The Surfer’s Journal is proudly reader-supported since 1992. We rely on membership rather than advertising to remain commercially quiet. Become a member below and gain access to every article ever published along with many other TSJ member-only benefits.
The stoney Tolkien references, the black springsuits, the diamond tails... Sharp defined peak Santa Barbara in mic-dropping fashion.
Words by Chuck Graham | Artwork by Rick Sharp
Light / Dark
There was barely enough elbow room to wiggle inside Rick Sharp’s makeshift loft holding a career’s worth of his surfing art. Headlamp turned on, we carefully maneuvered beneath a low ceiling of cobwebs squeezing between cardboard boxes and frames within his “forgotten archives.”
Several weeks before, Sharp stopped by my lifeguard tower to show me one of his old pen-and-ink drawings that appeared in a 1970s advertisement in Surfer magazine for a then upstart surfboard company called Channel Islands Surfboards.
“I started with Channel Islands,” said Sharp that day. “They were the first people I did art for around Santa Barbara. Most likely it was art for a surfboard.”
I’ve been aware of Sharp’s contemporary acrylic paintings of vintage-styled Hawaiian art and classic Southern California surf breaks, but it made me curious as to what other works might be hidden away. I started hounding him about what else he had drawn or painted during that era, but it took some coaxing at first because he was reluctant to dig inside his loft.
“I’m going to have to put my miner’s cap on and move things around in my loft,” said Sharp, not at all enthusiastic about sifting through his previous works. “You’re asking a lot now. I can barely squeeze in there to get to anything.”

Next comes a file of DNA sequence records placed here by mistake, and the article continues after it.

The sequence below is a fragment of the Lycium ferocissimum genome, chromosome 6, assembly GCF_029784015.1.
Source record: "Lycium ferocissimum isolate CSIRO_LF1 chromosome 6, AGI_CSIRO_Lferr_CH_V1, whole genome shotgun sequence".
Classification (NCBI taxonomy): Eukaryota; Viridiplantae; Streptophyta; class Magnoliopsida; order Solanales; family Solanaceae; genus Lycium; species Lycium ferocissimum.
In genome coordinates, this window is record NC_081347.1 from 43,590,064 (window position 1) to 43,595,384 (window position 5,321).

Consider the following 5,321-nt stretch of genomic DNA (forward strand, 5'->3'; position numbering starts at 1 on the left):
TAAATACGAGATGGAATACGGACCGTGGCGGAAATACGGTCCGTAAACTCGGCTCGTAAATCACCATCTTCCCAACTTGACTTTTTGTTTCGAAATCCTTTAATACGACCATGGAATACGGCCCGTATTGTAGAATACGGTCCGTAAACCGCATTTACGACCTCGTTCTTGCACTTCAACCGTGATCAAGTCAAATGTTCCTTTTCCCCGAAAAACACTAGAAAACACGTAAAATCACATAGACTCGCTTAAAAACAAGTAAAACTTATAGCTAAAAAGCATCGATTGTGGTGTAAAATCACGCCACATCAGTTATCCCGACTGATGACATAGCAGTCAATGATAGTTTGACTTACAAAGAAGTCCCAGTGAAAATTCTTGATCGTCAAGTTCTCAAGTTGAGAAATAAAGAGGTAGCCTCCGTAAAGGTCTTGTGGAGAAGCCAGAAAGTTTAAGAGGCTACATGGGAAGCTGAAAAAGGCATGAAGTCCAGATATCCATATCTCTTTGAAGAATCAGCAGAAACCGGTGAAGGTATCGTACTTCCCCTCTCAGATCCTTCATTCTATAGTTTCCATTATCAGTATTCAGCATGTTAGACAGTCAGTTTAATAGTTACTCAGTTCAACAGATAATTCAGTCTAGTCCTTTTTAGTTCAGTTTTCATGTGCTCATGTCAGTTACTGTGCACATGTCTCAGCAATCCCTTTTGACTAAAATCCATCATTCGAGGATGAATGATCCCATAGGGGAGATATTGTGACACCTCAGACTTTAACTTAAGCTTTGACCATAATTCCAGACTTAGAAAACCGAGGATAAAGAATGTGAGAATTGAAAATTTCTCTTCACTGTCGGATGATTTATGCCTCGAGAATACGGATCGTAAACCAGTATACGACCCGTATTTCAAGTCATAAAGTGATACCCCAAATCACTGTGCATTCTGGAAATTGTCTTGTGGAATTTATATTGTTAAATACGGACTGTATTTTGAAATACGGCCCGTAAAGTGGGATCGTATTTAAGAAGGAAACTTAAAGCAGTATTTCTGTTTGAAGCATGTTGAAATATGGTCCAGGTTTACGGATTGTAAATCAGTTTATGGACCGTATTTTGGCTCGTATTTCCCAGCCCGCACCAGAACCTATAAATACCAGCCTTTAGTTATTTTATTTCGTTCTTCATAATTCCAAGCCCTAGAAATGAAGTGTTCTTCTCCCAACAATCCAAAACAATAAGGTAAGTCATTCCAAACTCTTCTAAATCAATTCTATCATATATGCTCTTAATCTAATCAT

Soon after, he received an e-mail from a girl from, of all places, China. She asked Sharp if he had any more “1970s Channel Islands art?” She sent him an attachment of a pen-and-ink drawing, a Channel Islands’ ad in a 1970s Surfer magazine. The drawing was of a surfer waxing his board on the bluff overlooking the lineup at Hammonds Reef. At first, Sharp couldn’t recall his own artwork. However, the long-distance inquiry rekindled his interest in his own art, forcing him to delve into his past works.
“I was surprised,” he said. “It felt like it was the first time I ever saw it. I didn’t remember that ad at all. I had to ask myself, did I do that? It wasn’t half bad either, [laughs].”
Sharp’s loft nestled inside his beachside home in Carpinteria, CA, is a virtual treasure trove of 1970s pen-and-ink drawings. As it turns out, C.I. used several pen-and-ink drawings in ads inside Surfer and Surfing long before they introduced their hexagon logo. Sharp also produced a large pen-and-ink color-in calendar and poster for Channel Islands during the same era. They were the first company that used Sharp’s art, who originally hails from Surfside, Texas, and relocated to Santa Barbara as soon as he graduated from high school in 1972, lured by its numerous point breaks.
However, those weren’t the only treasures hidden inside his loft. Those early drawings for C.I. gave Sharp the exposure he needed to attract other surf companies that wanted to tap into his artistic talents. There was the O’Neill wetsuit ad on the inside cover of a 1970s Surfer and a series of successful T-shirt designs for Hang Ten.